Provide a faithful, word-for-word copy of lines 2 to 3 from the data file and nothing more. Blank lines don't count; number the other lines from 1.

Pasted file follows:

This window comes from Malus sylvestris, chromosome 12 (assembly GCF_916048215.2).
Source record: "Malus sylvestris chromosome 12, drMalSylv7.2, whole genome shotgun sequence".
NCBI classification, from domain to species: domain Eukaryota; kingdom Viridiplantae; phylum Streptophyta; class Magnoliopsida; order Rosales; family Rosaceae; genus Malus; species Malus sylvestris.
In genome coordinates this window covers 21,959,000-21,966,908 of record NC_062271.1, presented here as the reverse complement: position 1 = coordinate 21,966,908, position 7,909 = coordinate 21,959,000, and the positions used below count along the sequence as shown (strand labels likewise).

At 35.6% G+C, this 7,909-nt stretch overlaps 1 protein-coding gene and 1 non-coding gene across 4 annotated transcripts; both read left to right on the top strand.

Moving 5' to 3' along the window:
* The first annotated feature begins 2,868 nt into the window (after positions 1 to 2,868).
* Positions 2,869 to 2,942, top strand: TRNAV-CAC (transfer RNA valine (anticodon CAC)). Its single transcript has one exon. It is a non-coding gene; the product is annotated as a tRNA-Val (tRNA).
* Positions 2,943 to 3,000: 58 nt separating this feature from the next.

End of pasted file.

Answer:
Source record: "Malus sylvestris chromosome 12, drMalSylv7.2, whole genome shotgun sequence".
NCBI classification, from domain to species: domain Eukaryota; kingdom Viridiplantae; phylum Streptophyta; class Magnoliopsida; order Rosales; family Rosaceae; genus Malus; species Malus sylvestris.